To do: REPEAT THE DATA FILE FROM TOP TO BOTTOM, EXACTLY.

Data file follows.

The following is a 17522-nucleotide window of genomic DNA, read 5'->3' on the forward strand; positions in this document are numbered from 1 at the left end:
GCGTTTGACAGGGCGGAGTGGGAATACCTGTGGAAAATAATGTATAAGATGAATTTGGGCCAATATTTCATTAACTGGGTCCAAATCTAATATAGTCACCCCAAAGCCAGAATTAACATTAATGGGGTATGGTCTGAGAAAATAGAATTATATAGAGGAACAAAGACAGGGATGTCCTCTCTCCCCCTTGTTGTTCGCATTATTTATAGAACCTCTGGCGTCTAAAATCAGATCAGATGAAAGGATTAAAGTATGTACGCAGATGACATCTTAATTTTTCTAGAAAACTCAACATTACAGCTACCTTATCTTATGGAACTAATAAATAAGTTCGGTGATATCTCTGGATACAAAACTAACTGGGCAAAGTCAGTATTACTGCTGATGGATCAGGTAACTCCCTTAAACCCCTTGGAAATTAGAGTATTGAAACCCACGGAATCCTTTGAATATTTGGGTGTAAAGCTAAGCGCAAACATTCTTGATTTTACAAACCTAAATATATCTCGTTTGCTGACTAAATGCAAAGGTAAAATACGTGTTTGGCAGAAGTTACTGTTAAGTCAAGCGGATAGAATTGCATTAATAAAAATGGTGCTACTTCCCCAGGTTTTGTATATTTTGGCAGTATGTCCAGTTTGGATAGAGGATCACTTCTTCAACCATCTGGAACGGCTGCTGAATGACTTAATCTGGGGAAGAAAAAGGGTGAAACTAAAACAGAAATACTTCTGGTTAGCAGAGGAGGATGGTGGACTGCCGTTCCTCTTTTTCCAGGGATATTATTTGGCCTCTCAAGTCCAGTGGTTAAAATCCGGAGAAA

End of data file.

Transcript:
The following is a 17522-nucleotide window of genomic DNA, read 5'->3' on the forward strand; positions in this document are numbered from 1 at the left end:
GCGTTTGACAGGGCGGAGTGGGAATACCTGTGGAAAATAATGTATAAGATGAATTTGGGCCAATATTTCATTAACTGGGTCCAAATCTAATATAGTCACCCCAAAGCCAGAATTAACATTAATGGGGTATGGTCTGAGAAAATAGAATTATATAGAGGAACAAAGACAGGGATGTCCTCTCTCCCCCTTGTTGTTCGCATTATTTATAGAACCTCTGGCGTCTAAAATCAGATCAGATGAAAGGATTAAAGTATGTACGCAGATGACATCTTAATTTTTCTAGAAAACTCAACATTACAGCTACCTTATCTTATGGAACTAATAAATAAGTTCGGTGATATCTCTGGATACAAAACTAACTGGGCAAAGTCAGTATTACTGCTGATGGATCAGGTAACTCCCTTAAACCCCTTGGAAATTAGAGTATTGAAACCCACGGAATCCTTTGAATATTTGGGTGTAAAGCTAAGCGCAAACATTCTTGATTTTACAAACCTAAATATATCTCGTTTGCTGACTAAATGCAAAGGTAAAATACGTGTTTGGCAGAAGTTACTGTTAAGTCAAGCGGATAGAATTGCATTAATAAAAATGGTGCTACTTCCCCAGGTTTTGTATATTTTGGCAGTATGTCCAGTTTGGATAGAGGATCACTTCTTCAACCATCTGGAACGGCTGCTGAATGACTTAATCTGGGGAAGAAAAAGGGTGAAACTAAAACAGAAATACTTCTGGTTAGCAGAGGAGGATGGTGGACTGCCGTTCCTCTTTTTCCAGGGATATTATTTGGCCTCTCAAGTCCAGTGGTTAAAATCCGGAGAAA